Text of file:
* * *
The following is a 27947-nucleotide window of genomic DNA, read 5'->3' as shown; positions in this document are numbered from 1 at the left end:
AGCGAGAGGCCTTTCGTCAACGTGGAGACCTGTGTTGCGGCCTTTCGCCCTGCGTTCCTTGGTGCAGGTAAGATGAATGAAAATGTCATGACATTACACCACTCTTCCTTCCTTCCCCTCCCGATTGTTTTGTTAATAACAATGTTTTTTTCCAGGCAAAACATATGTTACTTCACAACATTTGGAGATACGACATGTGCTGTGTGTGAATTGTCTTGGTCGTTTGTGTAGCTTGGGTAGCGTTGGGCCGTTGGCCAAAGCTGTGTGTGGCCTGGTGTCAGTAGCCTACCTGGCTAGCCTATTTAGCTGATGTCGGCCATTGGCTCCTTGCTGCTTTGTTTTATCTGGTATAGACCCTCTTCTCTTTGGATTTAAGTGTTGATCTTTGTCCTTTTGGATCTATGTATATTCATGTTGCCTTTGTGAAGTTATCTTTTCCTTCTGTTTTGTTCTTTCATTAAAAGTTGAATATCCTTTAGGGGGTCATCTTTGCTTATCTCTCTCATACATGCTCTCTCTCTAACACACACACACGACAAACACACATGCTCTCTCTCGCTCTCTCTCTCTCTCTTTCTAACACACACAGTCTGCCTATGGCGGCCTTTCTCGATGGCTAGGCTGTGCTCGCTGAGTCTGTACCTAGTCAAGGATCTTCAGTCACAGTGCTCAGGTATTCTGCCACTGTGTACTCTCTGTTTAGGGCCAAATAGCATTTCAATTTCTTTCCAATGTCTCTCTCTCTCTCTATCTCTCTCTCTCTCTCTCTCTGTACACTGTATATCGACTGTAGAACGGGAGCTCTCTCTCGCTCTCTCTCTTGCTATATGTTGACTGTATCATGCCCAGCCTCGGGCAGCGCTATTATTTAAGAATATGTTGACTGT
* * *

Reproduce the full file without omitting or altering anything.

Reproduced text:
The following is a 27947-nucleotide window of genomic DNA, read 5'->3' as shown; positions in this document are numbered from 1 at the left end:
AGCGAGAGGCCTTTCGTCAACGTGGAGACCTGTGTTGCGGCCTTTCGCCCTGCGTTCCTTGGTGCAGGTAAGATGAATGAAAATGTCATGACATTACACCACTCTTCCTTCCTTCCCCTCCCGATTGTTTTGTTAATAACAATGTTTTTTTCCAGGCAAAACATATGTTACTTCACAACATTTGGAGATACGACATGTGCTGTGTGTGAATTGTCTTGGTCGTTTGTGTAGCTTGGGTAGCGTTGGGCCGTTGGCCAAAGCTGTGTGTGGCCTGGTGTCAGTAGCCTACCTGGCTAGCCTATTTAGCTGATGTCGGCCATTGGCTCCTTGCTGCTTTGTTTTATCTGGTATAGACCCTCTTCTCTTTGGATTTAAGTGTTGATCTTTGTCCTTTTGGATCTATGTATATTCATGTTGCCTTTGTGAAGTTATCTTTTCCTTCTGTTTTGTTCTTTCATTAAAAGTTGAATATCCTTTAGGGGGTCATCTTTGCTTATCTCTCTCATACATGCTCTCTCTCTAACACACACACACGACAAACACACATGCTCTCTCTCGCTCTCTCTCTCTCTCTTTCTAACACACACAGTCTGCCTATGGCGGCCTTTCTCGATGGCTAGGCTGTGCTCGCTGAGTCTGTACCTAGTCAAGGATCTTCAGTCACAGTGCTCAGGTATTCTGCCACTGTGTACTCTCTGTTTAGGGCCAAATAGCATTTCAATTTCTTTCCAATGTCTCTCTCTCTCTCTATCTCTCTCTCTCTCTCTCTCTGTACACTGTATATCGACTGTAGAACGGGAGCTCTCTCTCGCTCTCTCTCTTGCTATATGTTGACTGTATCATGCCCAGCCTCGGGCAGCGCTATTATTTAAGAATATGTTGACTGT